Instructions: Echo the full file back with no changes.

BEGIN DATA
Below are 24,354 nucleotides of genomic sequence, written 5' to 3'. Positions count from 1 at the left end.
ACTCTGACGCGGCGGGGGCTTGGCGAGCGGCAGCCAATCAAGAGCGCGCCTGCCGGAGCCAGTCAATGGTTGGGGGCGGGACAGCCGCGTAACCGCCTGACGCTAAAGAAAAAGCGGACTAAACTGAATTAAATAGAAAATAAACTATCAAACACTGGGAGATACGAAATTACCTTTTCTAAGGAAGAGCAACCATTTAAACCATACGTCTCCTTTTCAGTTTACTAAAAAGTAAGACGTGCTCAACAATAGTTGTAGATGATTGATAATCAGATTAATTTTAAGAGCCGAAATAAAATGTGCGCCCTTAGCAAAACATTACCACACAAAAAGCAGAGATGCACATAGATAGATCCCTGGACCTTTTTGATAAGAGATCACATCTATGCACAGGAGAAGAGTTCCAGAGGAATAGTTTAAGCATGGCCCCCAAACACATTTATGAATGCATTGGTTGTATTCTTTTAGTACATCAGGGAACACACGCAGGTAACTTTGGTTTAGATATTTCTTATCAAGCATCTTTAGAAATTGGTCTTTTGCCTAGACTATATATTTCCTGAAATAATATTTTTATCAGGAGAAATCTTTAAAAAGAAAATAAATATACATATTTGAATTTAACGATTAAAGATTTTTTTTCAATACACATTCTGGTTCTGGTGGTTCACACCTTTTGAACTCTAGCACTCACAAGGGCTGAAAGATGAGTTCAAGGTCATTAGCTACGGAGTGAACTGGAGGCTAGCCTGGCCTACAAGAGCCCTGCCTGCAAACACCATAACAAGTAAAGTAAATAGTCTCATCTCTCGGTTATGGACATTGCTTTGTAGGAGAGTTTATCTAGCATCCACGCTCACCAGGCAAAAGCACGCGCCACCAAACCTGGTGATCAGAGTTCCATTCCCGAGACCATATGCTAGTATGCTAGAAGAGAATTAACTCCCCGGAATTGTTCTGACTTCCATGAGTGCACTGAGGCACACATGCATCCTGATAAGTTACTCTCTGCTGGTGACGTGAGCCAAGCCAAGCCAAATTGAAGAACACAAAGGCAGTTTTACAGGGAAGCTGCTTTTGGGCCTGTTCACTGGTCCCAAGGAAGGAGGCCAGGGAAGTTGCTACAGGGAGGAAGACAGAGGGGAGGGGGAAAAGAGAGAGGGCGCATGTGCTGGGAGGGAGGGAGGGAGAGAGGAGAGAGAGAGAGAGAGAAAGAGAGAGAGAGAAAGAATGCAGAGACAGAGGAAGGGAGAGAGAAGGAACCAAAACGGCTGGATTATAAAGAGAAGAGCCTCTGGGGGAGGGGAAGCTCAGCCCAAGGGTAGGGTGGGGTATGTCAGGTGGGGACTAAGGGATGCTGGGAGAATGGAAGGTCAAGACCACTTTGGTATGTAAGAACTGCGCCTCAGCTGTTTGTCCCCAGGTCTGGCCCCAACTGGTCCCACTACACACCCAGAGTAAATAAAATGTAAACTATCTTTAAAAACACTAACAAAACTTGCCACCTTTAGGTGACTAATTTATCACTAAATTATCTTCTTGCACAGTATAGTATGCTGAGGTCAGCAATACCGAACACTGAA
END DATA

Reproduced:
Below are 24,354 nucleotides of genomic sequence, written 5' to 3'. Positions count from 1 at the left end.
ACTCTGACGCGGCGGGGGCTTGGCGAGCGGCAGCCAATCAAGAGCGCGCCTGCCGGAGCCAGTCAATGGTTGGGGGCGGGACAGCCGCGTAACCGCCTGACGCTAAAGAAAAAGCGGACTAAACTGAATTAAATAGAAAATAAACTATCAAACACTGGGAGATACGAAATTACCTTTTCTAAGGAAGAGCAACCATTTAAACCATACGTCTCCTTTTCAGTTTACTAAAAAGTAAGACGTGCTCAACAATAGTTGTAGATGATTGATAATCAGATTAATTTTAAGAGCCGAAATAAAATGTGCGCCCTTAGCAAAACATTACCACACAAAAAGCAGAGATGCACATAGATAGATCCCTGGACCTTTTTGATAAGAGATCACATCTATGCACAGGAGAAGAGTTCCAGAGGAATAGTTTAAGCATGGCCCCCAAACACATTTATGAATGCATTGGTTGTATTCTTTTAGTACATCAGGGAACACACGCAGGTAACTTTGGTTTAGATATTTCTTATCAAGCATCTTTAGAAATTGGTCTTTTGCCTAGACTATATATTTCCTGAAATAATATTTTTATCAGGAGAAATCTTTAAAAAGAAAATAAATATACATATTTGAATTTAACGATTAAAGATTTTTTTTCAATACACATTCTGGTTCTGGTGGTTCACACCTTTTGAACTCTAGCACTCACAAGGGCTGAAAGATGAGTTCAAGGTCATTAGCTACGGAGTGAACTGGAGGCTAGCCTGGCCTACAAGAGCCCTGCCTGCAAACACCATAACAAGTAAAGTAAATAGTCTCATCTCTCGGTTATGGACATTGCTTTGTAGGAGAGTTTATCTAGCATCCACGCTCACCAGGCAAAAGCACGCGCCACCAAACCTGGTGATCAGAGTTCCATTCCCGAGACCATATGCTAGTATGCTAGAAGAGAATTAACTCCCCGGAATTGTTCTGACTTCCATGAGTGCACTGAGGCACACATGCATCCTGATAAGTTACTCTCTGCTGGTGACGTGAGCCAAGCCAAGCCAAATTGAAGAACACAAAGGCAGTTTTACAGGGAAGCTGCTTTTGGGCCTGTTCACTGGTCCCAAGGAAGGAGGCCAGGGAAGTTGCTACAGGGAGGAAGACAGAGGGGAGGGGGAAAAGAGAGAGGGCGCATGTGCTGGGAGGGAGGGAGGGAGAGAGGAGAGAGAGAGAGAGAGAAAGAGAGAGAGAGAAAGAATGCAGAGACAGAGGAAGGGAGAGAGAAGGAACCAAAACGGCTGGATTATAAAGAGAAGAGCCTCTGGGGGAGGGGAAGCTCAGCCCAAGGGTAGGGTGGGGTATGTCAGGTGGGGACTAAGGGATGCTGGGAGAATGGAAGGTCAAGACCACTTTGGTATGTAAGAACTGCGCCTCAGCTGTTTGTCCCCAGGTCTGGCCCCAACTGGTCCCACTACACACCCAGAGTAAATAAAATGTAAACTATCTTTAAAAACACTAACAAAACTTGCCACCTTTAGGTGACTAATTTATCACTAAATTATCTTCTTGCACAGTATAGTATGCTGAGGTCAGCAATACCGAACACTGAA